Skip to Main Content

Home Page

Did you Know?

To receive information about WES and its programs, click here to sign up for GovDelivery today!

RiverHealth Stewardship Program

The RiverHealth Stewardship Program (RHSP) is currently accepting proposals to enhance CCSD#1 watersheds and/or provide watershed education and outreach. Matching funds (donations from private and public groups) are not required but demonstrate support for your project and strengthen your proposal. Priority will be given to applications that show a commitment to continued maintenance of the project. Stewardship grants are awarded annually to improve water quality in the district. Find out more.

RiverHealth Stewardship Program project

Greg Geist Director

Gregory Geist has been appointed director of Clackamas County Water Environment Services (WES). Geist was named to the position Monday following a Greg Geistnationwide recruitment. He had been serving as acting director since December.

“Greg brings extensive experience and leadership to this important position. He was clearly at the top of a strong and competitive field of candidates. I have every confidence he will do an incredible job leading WES,” said County Administrator Donald Krupp.

Geist started at WES as Water Quality Manager in 2013. His previous experience includes 15 years at the Oregon Department of Environmental Quality and before then at the City of Salem.

He holds a master’s degree in environmental science and a bachelor’s degree in physical sciences from Washington State University.

Does your community need a rain garden? - Rain gardens are  improving water quality in CCSD #1 at seven new sites as a result of partnerships with community organizations. The rain gardens are collectively reducing an estimated 2 million gallons of runoff to local streams from roofs, parking lots and playgrounds. Churches, strip malls, large businesses and schools provide many opportunities for low impact development (LID) approaches, such as rain gardens. Please contact Gail Shaloum, WES Environmental Policy Specialist, to learn how to become a rain garden partner at 503-742-4597 or gshaloum@clackamas.gov.

Watershed events are huge success! - Hundreds of volunteers recently helped to remove invasive species, plant native trees and shrubs, and add mulch to recent plantings to support watershed health. Please learn about the Rock Creek Partnership’s and take a look at a video about the 4th Annual Rock Creek Watershed Wide Event. The videos "Down the River Cleanup 2014" and "Discover Rock Creek" have been officially selected for screening at the 2015 RRNW Stories of Our Watersheds Film Event!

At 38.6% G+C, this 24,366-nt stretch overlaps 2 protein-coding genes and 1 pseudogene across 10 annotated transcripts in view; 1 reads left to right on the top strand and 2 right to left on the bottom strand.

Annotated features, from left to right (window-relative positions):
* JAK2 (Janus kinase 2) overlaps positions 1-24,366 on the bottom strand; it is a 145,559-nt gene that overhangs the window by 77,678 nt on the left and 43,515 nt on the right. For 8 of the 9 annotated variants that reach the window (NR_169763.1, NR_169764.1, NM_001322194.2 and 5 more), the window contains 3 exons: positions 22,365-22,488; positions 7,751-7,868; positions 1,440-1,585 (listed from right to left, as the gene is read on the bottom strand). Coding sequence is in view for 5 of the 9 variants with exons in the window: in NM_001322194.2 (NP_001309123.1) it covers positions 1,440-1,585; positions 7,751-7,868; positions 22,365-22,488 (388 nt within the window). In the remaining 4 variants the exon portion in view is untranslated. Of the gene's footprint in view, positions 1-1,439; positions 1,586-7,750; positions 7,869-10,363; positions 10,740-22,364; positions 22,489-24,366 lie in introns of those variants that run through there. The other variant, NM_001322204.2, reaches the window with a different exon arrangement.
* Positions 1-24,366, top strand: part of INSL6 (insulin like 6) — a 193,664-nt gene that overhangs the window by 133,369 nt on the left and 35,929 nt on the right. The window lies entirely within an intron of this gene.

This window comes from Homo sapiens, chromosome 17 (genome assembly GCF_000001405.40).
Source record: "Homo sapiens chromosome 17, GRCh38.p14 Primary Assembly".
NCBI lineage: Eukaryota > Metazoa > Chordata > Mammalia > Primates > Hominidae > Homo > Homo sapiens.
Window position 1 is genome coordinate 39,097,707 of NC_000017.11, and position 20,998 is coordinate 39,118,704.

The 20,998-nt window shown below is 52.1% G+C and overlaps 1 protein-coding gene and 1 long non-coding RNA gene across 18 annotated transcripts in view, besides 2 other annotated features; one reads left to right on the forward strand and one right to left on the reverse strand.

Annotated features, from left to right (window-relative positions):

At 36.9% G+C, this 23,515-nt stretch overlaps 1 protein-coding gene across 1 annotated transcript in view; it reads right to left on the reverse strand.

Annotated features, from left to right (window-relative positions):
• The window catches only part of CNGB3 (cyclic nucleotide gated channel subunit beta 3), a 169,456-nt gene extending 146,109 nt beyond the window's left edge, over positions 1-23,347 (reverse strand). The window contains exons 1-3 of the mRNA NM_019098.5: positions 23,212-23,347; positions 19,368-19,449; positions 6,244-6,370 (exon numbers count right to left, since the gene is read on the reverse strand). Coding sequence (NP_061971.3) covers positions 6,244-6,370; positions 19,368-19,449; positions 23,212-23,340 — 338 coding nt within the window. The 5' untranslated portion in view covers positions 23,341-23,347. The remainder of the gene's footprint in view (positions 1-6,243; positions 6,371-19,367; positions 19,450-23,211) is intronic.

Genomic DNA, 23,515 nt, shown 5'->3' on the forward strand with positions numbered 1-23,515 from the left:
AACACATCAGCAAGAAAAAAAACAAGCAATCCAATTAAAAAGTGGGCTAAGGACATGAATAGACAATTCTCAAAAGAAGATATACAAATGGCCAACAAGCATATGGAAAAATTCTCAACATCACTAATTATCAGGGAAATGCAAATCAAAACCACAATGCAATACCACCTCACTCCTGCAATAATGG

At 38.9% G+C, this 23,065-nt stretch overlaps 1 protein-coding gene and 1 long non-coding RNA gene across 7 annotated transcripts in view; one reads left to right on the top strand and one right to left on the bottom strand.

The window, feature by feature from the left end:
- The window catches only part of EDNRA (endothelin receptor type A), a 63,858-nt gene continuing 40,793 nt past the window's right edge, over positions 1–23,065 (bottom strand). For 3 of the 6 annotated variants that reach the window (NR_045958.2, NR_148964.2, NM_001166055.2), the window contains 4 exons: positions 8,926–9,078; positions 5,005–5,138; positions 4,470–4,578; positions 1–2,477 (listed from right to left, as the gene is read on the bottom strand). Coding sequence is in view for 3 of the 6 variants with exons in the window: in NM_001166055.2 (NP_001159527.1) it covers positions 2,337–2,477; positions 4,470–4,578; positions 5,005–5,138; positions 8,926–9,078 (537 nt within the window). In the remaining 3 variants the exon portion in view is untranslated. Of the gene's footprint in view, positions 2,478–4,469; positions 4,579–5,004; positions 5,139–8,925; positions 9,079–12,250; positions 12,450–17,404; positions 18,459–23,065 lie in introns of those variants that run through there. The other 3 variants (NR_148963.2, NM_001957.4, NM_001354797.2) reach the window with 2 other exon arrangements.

Kellogg Good Neighbor Committee (KGNC) works together - KGNC is working together with the City of Milwaukie and Clackamas County Water Environment Services on a landscaping project designed to beautify the environment and help control odor. Approximately 1000 new shrubs and 250 new trees were planted around Kellogg Creek Water Pollution Control Plant. Click here to learn more about the KGNC and the landscaping project

 

 

Learning the importance of protecting water quality - Students in science teacher Phil Gwin’s classroom at Clackamas High School were asked to use information from films, readings, lectures, and field experiences to produce an aesthetically pleasing poster that showed multiple ecological relationships between organisms in an intact Northwest temperate rain forest. Click here to learn about more student projects. Watch the video Salmon Toss.


 


The Rock Creek Confluence natural area's recent habitat construction and tree-planting provides legacy to water quality and community - Rock Creek is home to federally-listed threatened and endangered Chinook and Coho salmon, steelhead, as well as resident cutthroat trout. At the Discover Rock Creek event, volunteers learned about salmon habitat, water quality, and experienced wildlife firsthand! Watch the video CLICK HERE


 
 

Do not flush prescrition drugs! - Flushing drugs down the toilet or putting them into the garbage have damaging effects on our environment and can contaminate our surface and groundwater supplies. Both drinking water and wastewater treatment plants are not designed to treat for these kinds of chemicals. Unused or expired prescription medications are also a public safety threat, leading to accidental poisoning, overdose and abuse. Find out where you can safely dispose of your unwanted or expired medications.
 


Blue Heron West acquisition to benefit Clackamas County Service District No. 1 and Tri-City Service District (Districts) - The Districts entered into a co-investment strategy to acquire Blue Heron West’s environmental assets and associated Clean Water Act permit to meet current and future regulations. Mutual Investment Agreement between CCSD#1 and Tri-City Service District

 


 

 

Following budget approval by the Clackamas County Board of County Commissioners, Water Environment Services (WES) has implemented a sanitary sewer rate increase effective July 1, 2014. Monthly rates for all district customers have increased from $40 to $42. The surface water management rate remains the same at $6.35 per month.

Your monthly rate supports the district’s ability to reduce pollution in our rivers and streams, maintain pipes, pump stations, and treatment plants, and clean over three billion gallons of wastewater every year.

Review the 2014-15 budget